So I didn't have a particular end game I can tell you. Environmentalism and unionism doesn't... They're not necessarily comfortable bedfellows at all. They're very difficult to put together actually. You can put them together in theory but putting them together in practice is part of the big challenge. And maybe that's really what I'd like to be doing and that's what I hope I can do by focusing on sustainability rather than just environmental protection. Let's go back to those days in the union movement, I mean, it's a boys' club, isn't it? We saw it. You see the pictures of it, it's run by men.

When I was first in the teacher unions, even in the teacher unions where most of the members are women,

it was all men, except for myself, in Victoria. But it didn't stay that way. Things have changed. Women have really started to make a difference. Did it drive you up the wall? Not really. One of the things which comes through quite strongly

is your own sense of identity as a woman and feminism. Yeah, sure. But no, it didn't really drive me up the wall. Maybe that's why... I mean I'm in a very blokey industry now in the forest industries and many of the unions that I looked after at Trades Hall were all male, literally nearly all... yes, literally all male. But it didn't... I was brought up, I mean, I went to work with my father, I worked in his factory on the lathes... Maybe I was treated a bit like a boy when I was growing up, I'm thinking about that as you speak. But it didn't worry me that I was working with lots of men.

I loved it when more women came into the scene. And I always had very, very strong women friends in the background who did give me fantastic advice about how to go forward. You might have seen that you had been working on environmental issues a lot but the Green movement was very suspicious of you, wasn't it? The Green movement really didn't ever think I was part of the Green movement per se. And maybe that's right. Maybe my independence, thinking across these sort of sectors means that I'm a bit apart from all of that. I assume that you should negotiate deals,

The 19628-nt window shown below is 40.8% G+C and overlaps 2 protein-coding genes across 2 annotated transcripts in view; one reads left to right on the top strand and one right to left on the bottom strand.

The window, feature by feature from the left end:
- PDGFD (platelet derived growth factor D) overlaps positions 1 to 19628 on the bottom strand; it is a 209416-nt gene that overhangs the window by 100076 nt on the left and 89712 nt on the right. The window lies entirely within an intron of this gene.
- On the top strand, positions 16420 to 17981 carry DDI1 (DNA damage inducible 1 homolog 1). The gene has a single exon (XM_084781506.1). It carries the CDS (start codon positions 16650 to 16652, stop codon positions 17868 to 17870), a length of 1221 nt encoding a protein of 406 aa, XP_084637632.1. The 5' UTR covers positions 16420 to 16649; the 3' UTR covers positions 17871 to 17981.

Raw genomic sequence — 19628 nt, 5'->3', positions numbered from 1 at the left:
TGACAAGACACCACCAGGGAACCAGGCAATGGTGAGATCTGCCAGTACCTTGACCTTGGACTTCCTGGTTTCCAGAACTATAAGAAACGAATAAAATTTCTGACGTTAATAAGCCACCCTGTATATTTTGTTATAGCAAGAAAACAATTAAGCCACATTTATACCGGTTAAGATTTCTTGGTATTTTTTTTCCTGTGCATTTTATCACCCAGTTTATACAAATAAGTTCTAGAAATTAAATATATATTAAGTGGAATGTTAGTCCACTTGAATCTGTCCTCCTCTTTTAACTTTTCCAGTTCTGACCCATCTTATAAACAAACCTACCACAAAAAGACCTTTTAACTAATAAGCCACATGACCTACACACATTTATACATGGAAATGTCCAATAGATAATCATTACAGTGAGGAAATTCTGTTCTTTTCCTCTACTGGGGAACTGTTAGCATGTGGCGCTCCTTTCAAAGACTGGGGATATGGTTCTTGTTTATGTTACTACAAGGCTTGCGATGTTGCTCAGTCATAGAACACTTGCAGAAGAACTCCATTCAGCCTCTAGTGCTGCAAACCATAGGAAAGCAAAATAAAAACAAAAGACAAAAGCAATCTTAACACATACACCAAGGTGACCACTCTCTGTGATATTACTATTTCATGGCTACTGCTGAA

you could get the very best deal for the environment you could. So rather than being black and white about it or green and white about it, if you like, that either you're an environmentalist or a developer. I started to think that you had to do a lot of transforming, you had to work with people that you mightn't feel comfortable with

but unless they changed, unless governments changed, unless industry players changed, we had no hope of saving the planet. I think of anybody in a job, This is a tough question or conservation became greener do you think the country because of your time there? I don't know. to think that it was, you know, I don't think I'm vain enough